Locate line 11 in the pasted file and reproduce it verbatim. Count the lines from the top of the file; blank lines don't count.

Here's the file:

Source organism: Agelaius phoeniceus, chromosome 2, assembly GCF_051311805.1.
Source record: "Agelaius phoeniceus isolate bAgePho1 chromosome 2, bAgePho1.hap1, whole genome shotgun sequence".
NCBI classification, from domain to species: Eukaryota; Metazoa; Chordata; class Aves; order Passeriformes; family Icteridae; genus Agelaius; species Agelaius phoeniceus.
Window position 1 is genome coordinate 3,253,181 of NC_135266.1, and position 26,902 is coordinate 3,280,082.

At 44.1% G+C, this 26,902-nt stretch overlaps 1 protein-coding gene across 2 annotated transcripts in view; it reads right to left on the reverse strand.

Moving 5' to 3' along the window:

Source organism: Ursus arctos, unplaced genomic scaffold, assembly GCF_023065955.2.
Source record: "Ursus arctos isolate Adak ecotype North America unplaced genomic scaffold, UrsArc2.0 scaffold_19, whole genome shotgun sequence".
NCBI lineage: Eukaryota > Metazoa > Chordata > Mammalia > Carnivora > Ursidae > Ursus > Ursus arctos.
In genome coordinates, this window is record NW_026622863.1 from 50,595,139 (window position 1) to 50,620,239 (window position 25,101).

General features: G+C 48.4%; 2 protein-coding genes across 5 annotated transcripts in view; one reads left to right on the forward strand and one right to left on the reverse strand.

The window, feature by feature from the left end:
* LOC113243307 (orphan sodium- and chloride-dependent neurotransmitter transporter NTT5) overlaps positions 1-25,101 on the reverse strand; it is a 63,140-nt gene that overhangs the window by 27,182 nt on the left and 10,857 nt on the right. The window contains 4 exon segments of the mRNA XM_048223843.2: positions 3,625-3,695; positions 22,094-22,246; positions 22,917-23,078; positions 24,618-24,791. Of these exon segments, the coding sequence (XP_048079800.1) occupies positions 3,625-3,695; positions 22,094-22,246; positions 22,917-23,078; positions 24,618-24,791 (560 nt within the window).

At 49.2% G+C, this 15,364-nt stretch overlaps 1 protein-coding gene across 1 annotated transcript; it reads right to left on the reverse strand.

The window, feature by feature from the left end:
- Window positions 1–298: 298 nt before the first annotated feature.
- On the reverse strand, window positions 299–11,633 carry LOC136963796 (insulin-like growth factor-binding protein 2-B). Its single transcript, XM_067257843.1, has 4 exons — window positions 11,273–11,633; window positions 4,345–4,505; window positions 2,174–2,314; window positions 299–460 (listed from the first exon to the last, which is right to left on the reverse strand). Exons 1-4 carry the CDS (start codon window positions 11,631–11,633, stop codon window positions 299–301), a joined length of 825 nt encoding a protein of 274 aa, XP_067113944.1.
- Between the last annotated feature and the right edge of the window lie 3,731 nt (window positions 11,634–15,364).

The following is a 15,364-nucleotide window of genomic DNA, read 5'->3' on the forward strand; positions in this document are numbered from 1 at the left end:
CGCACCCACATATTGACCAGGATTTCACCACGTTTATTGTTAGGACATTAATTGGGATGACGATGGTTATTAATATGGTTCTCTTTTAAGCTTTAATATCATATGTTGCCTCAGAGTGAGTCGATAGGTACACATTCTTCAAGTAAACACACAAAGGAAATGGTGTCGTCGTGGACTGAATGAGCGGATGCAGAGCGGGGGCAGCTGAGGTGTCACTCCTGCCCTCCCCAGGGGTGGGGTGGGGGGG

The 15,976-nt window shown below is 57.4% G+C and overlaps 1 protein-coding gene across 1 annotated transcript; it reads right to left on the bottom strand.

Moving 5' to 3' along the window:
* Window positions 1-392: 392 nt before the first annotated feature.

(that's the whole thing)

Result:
General features: G+C 48.4%; 2 protein-coding genes across 5 annotated transcripts in view; one reads left to right on the forward strand and one right to left on the reverse strand.